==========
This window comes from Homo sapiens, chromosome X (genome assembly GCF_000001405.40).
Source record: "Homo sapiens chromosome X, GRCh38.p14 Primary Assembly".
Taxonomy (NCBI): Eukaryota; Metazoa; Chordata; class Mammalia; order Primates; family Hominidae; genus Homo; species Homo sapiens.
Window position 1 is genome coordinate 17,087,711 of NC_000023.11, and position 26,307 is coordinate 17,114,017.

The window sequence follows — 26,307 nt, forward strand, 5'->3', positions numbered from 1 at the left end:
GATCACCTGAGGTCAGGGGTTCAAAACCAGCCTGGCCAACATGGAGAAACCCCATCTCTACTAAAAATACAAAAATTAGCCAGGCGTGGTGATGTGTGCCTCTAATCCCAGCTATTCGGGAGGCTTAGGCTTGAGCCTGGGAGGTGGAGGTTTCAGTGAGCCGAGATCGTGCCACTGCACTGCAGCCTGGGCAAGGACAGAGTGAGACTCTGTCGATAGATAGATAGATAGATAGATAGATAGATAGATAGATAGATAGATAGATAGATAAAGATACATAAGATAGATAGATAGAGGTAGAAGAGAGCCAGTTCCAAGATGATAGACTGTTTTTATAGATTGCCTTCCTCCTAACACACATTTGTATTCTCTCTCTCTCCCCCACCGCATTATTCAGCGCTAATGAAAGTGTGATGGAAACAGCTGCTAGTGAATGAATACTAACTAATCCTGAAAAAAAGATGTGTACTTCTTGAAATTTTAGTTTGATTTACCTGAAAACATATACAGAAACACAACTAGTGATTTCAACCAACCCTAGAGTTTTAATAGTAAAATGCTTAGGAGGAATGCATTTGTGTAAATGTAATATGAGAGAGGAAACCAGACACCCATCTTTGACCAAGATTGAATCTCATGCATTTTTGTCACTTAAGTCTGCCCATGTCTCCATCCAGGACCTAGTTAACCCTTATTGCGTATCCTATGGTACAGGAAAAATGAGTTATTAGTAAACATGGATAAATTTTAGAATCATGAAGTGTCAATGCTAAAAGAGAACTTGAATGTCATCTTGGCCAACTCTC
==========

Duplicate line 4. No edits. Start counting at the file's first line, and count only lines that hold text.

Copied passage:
Window position 1 is genome coordinate 17,087,711 of NC_000023.11, and position 26,307 is coordinate 17,114,017.